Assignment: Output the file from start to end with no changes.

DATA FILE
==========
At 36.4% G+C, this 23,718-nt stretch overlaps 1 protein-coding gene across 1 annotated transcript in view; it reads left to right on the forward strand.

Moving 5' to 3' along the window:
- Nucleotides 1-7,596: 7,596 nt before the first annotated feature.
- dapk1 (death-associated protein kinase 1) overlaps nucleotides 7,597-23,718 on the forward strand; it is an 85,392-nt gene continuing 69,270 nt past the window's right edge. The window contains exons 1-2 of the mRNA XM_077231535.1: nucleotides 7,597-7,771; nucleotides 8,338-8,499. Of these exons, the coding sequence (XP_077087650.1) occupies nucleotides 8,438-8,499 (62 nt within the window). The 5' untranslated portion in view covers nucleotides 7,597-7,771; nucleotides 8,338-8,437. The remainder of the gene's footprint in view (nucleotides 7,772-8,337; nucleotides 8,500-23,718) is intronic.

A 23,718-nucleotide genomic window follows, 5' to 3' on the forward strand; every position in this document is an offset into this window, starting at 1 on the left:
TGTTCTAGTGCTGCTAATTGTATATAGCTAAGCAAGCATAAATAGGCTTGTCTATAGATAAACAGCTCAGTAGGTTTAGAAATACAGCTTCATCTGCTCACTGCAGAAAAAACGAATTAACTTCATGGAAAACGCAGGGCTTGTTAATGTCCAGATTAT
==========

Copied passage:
At 36.4% G+C, this 23,718-nt stretch overlaps 1 protein-coding gene across 1 annotated transcript in view; it reads left to right on the forward strand.

Moving 5' to 3' along the window:
- Nucleotides 1-7,596: 7,596 nt before the first annotated feature.
- dapk1 (death-associated protein kinase 1) overlaps nucleotides 7,597-23,718 on the forward strand; it is an 85,392-nt gene continuing 69,270 nt past the window's right edge. The window contains exons 1-2 of the mRNA XM_077231535.1: nucleotides 7,597-7,771; nucleotides 8,338-8,499. Of these exons, the coding sequence (XP_077087650.1) occupies nucleotides 8,438-8,499 (62 nt within the window). The 5' untranslated portion in view covers nucleotides 7,597-7,771; nucleotides 8,338-8,437. The remainder of the gene's footprint in view (nucleotides 7,772-8,337; nucleotides 8,500-23,718) is intronic.

A 23,718-nucleotide genomic window follows, 5' to 3' on the forward strand; every position in this document is an offset into this window, starting at 1 on the left:
TGTTCTAGTGCTGCTAATTGTATATAGCTAAGCAAGCATAAATAGGCTTGTCTATAGATAAACAGCTCAGTAGGTTTAGAAATACAGCTTCATCTGCTCACTGCAGAAAAAACGAATTAACTTCATGGAAAACGCAGGGCTTGTTAATGTCCAGATTAT